The property is part of an agricultural community,
and is rurally situated on the outskirts of the village.
I think from this garden, you get a better look at the house,
and how quite attractive it is, as well.
-Wow, it's really nice.
-Yes. It looks sort of
as if it's fairly modern, built in a traditional style.
I hope it will please you both.
I like the granite lintels over the windows.
Well, the majority of the house is some 300-odd years old.
But it's been vastly modernized and extended
to what you see today.
So you get your old cottage, and you get your modern interiors.
Let's go inside, come on.
Right, first things first.
This house is obviously unfurnished, it's empty,
-so I'll need you to use your imaginations when we walk around here.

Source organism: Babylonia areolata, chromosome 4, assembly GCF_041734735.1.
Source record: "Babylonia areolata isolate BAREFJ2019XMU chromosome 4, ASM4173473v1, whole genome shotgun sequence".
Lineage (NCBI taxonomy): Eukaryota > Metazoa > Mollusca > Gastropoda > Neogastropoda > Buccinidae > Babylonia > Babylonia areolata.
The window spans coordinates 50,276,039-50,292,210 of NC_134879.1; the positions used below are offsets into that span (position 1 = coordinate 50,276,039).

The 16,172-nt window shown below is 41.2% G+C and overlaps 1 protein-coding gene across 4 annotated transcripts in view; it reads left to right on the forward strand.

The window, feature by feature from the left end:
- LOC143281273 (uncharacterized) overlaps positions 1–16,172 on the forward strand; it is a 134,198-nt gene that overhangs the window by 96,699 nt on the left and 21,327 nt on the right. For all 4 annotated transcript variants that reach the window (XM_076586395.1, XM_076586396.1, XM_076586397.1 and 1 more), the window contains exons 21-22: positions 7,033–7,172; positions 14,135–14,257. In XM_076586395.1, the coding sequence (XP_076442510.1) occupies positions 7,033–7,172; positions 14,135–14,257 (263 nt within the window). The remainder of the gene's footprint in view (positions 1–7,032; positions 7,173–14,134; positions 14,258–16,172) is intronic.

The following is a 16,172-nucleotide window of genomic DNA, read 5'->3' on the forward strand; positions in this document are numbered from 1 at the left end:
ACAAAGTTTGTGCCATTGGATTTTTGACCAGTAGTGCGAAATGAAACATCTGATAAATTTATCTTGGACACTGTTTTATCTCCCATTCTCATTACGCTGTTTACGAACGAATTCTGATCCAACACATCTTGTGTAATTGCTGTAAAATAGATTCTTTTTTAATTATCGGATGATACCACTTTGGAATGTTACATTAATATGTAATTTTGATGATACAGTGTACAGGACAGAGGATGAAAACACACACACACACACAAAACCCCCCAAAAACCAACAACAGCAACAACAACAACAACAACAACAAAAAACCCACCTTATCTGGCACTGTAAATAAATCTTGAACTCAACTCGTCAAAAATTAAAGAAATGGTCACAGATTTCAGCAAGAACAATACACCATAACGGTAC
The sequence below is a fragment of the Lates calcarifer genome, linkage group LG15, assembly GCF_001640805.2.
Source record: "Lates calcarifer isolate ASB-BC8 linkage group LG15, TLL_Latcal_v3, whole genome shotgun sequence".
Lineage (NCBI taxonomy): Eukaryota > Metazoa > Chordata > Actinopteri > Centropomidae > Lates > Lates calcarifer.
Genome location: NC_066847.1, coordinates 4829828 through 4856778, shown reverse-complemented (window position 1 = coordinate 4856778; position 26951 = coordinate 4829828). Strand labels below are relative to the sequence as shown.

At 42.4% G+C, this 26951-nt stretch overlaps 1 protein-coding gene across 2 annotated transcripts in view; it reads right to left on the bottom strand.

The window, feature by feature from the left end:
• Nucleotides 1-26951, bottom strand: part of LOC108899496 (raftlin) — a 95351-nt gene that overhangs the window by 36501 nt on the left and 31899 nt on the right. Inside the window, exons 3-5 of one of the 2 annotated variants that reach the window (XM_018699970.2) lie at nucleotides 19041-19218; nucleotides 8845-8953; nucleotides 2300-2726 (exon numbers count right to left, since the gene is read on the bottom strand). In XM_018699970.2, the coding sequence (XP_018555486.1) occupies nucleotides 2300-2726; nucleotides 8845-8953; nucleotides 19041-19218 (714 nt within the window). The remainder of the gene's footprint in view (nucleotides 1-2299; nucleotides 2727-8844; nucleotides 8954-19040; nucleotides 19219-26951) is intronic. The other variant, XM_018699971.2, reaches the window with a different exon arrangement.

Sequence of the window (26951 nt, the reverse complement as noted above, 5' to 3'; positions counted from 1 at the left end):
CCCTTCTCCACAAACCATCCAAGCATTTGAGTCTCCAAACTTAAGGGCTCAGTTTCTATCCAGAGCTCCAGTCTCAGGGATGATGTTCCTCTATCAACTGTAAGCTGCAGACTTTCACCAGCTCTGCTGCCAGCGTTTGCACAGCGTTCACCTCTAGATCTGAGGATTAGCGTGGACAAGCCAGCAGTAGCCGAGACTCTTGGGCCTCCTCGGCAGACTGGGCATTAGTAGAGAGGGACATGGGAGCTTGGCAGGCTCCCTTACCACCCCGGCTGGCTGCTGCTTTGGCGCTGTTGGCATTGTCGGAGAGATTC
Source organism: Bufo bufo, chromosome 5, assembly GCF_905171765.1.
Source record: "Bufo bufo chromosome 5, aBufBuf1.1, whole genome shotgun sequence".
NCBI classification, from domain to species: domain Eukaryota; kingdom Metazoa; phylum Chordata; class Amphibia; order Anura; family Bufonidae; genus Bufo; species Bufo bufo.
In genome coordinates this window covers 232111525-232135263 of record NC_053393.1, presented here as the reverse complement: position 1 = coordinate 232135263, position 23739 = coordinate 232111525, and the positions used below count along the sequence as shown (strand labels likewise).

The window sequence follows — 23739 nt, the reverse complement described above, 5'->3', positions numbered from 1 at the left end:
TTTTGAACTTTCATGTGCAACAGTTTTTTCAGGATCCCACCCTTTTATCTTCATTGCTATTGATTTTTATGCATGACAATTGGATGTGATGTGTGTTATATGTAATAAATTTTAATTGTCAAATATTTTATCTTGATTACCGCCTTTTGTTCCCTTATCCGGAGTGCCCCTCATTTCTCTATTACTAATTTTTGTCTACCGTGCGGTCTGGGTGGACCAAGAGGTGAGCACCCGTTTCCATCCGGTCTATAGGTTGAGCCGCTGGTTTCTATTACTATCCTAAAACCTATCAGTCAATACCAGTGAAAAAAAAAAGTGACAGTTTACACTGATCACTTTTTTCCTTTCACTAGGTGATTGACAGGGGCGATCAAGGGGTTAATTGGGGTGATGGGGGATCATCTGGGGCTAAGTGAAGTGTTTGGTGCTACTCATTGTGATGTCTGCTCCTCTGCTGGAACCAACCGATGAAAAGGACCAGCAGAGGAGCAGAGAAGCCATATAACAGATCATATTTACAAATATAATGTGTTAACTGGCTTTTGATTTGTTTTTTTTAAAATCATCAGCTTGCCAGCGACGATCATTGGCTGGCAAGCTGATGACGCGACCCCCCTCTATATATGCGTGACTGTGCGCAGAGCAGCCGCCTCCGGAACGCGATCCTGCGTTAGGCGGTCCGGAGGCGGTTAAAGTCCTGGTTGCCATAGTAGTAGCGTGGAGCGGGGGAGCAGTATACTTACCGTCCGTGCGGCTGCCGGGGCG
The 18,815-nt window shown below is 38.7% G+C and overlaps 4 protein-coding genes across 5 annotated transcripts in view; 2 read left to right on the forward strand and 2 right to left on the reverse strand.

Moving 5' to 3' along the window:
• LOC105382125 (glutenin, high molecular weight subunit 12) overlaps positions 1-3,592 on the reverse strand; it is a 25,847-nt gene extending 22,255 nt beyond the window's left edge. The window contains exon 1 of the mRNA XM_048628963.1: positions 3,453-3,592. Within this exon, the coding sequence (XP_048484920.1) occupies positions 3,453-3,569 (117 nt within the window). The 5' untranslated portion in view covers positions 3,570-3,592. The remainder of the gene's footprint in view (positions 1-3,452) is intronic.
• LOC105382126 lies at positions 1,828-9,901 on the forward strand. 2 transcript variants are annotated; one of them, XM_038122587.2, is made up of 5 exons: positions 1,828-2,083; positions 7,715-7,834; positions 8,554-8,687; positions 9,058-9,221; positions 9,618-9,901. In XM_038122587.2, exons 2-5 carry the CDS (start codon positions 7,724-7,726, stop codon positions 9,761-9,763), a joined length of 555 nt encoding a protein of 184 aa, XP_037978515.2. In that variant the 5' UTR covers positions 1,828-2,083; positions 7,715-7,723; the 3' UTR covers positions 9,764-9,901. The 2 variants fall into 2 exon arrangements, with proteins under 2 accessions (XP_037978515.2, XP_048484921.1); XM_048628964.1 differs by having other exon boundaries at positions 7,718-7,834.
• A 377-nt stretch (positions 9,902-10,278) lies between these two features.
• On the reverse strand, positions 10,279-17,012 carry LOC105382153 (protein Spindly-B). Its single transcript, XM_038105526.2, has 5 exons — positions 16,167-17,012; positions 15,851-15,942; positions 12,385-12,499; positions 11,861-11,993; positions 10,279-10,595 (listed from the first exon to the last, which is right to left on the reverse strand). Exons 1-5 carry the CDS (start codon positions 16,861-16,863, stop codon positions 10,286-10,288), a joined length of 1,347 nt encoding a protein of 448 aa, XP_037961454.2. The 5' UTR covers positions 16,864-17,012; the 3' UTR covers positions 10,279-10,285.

Our first room we come to is a little ante-room or snug.
You've got an open fireplace there,
which leads into a much bigger room just through here.
-Oh, I like this.
-Is this the lounge?
-If you want it to be, yeah.
-Then that could be the dining room.
-OK, that works, doesn't it?
-Either way, yeah.
-I think we could cope quite well in here.
It seems to have a homely feel.
That's good, because it's difficult to put that into someone's mind in an empty property.
But you're feeling a vibe here.
Yeah. It's a tidy-looking place, yet it's olde-worlde as well.
Great stuff. Let's see what you make of the kitchen, through here.
You've got a utility room through there and a ground-floor bathroom next door. Now Frank,
this is your domain. What do you think?
I like it. It's a lovely kitchen. Not as big as the last one we saw,